Stephanie LaCroix, co-owner Engine 5 Bakehouse, Waterville (March 2019)

Stephanie LaCroix Stephanie LaCroix

I got a lot of help, a lot of encouragement from New Ventures of Maine. Even over three years ago, I started doing research and going to as many workshops as I could find. I really had a good relationship with that organization and went to a series of intensive business workshops. For a three-month period, I drove to Brunswick every week. Through that program I was introduced to so many other people, speakers that would come in and talk to us and give us advice.

In my mind, it’s don’t give up. You will be only as successful as you allow yourself. There really isn’t any end point. Your business is always going. You are not going to reach a certain point and say, “Now I am going to sit back and relax.” You have to keep things fresh and keep them moving. Your business is a living entity.

I don’t know where I picked it up along the way. I have seen it in books and probably heard someone say it, was that you need to work on your business, not necessarily in your business. I have always had that in mind. You can say it all you want, but the reality of being able to do that is a challenge. Industries like mine, where you are baking, or a more creative outlet like photography, you go into it because this is what you love to do. But the reality is, if you want to be successful, you will spend very little time doing it. You have to step back and look at all the aspects. And little by little you have start to hand the reins over to other people. It’s not that I have a hard time letting go, it’s difficult to find people who understand your way of thinking. You can’t expect other people to think the way you do about your business. To them it’s just a job.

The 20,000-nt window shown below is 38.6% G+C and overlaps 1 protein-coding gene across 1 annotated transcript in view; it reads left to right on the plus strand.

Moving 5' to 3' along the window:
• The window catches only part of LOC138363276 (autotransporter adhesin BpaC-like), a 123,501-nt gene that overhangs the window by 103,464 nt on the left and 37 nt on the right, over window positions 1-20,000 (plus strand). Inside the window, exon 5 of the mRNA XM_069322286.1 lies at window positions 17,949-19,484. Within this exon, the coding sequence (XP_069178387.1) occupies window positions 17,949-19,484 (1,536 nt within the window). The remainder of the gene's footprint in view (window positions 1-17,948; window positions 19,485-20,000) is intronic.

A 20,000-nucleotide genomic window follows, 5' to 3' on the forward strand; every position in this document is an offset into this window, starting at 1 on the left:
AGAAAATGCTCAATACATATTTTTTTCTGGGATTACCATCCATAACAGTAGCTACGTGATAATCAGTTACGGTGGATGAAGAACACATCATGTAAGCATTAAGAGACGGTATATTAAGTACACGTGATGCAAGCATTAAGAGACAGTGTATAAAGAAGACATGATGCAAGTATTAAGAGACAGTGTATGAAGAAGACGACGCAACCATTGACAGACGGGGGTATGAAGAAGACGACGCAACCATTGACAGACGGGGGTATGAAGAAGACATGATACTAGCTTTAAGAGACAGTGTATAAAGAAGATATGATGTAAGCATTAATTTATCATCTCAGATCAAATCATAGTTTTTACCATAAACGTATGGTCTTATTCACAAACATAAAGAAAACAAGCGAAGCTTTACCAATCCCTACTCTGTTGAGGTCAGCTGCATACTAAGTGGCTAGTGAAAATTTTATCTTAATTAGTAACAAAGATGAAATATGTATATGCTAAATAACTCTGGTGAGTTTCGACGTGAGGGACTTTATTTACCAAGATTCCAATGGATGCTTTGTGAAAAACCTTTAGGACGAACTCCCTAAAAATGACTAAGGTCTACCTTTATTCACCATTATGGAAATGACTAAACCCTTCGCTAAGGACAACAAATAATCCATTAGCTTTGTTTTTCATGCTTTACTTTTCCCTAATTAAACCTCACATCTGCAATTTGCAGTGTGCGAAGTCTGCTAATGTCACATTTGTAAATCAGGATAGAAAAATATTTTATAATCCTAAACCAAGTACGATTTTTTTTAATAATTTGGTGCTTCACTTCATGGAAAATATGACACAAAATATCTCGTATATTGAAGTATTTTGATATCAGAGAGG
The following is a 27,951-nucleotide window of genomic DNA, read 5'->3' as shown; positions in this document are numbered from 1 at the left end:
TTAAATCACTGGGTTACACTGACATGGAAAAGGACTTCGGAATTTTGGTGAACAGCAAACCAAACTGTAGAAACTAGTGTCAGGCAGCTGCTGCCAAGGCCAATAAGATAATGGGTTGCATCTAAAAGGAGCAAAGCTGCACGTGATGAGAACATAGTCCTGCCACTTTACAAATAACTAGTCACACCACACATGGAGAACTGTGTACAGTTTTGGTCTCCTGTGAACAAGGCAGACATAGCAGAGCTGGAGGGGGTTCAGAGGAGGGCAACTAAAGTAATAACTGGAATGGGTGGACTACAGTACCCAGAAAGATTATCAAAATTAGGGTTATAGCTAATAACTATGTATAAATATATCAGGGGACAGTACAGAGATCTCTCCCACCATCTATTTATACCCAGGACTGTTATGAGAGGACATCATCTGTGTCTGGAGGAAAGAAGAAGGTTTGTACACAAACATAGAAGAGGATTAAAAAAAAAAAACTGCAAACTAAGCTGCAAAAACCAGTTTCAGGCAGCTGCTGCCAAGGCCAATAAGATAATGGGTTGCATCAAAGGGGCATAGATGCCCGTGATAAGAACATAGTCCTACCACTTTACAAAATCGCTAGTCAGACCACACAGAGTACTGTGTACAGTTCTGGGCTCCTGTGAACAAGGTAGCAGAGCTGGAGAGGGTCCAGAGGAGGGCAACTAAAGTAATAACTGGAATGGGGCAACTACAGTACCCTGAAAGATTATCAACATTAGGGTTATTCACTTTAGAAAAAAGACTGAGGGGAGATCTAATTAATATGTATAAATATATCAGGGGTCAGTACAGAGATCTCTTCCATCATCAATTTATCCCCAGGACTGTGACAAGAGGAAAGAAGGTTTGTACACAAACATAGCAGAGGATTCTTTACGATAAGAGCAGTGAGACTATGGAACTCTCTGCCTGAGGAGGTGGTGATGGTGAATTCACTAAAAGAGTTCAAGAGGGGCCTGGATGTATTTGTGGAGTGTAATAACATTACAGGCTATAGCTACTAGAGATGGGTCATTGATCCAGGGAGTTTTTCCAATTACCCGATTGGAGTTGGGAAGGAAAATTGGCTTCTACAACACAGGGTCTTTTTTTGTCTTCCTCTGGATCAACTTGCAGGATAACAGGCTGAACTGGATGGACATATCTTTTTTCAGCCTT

David Auclair, owner of Auclair Cycle & Ski, Augusta (September 2018)

David Auclair

The best advice would have been: Don’t go into small business because it will wreck you. Small business is extremely challenging, and it’s more challenging now. The advice I probably got along the way was just to be wary of the kinds of competition that’s out there. But, you know, you get settled into a way of doing things, and that’s the way it is.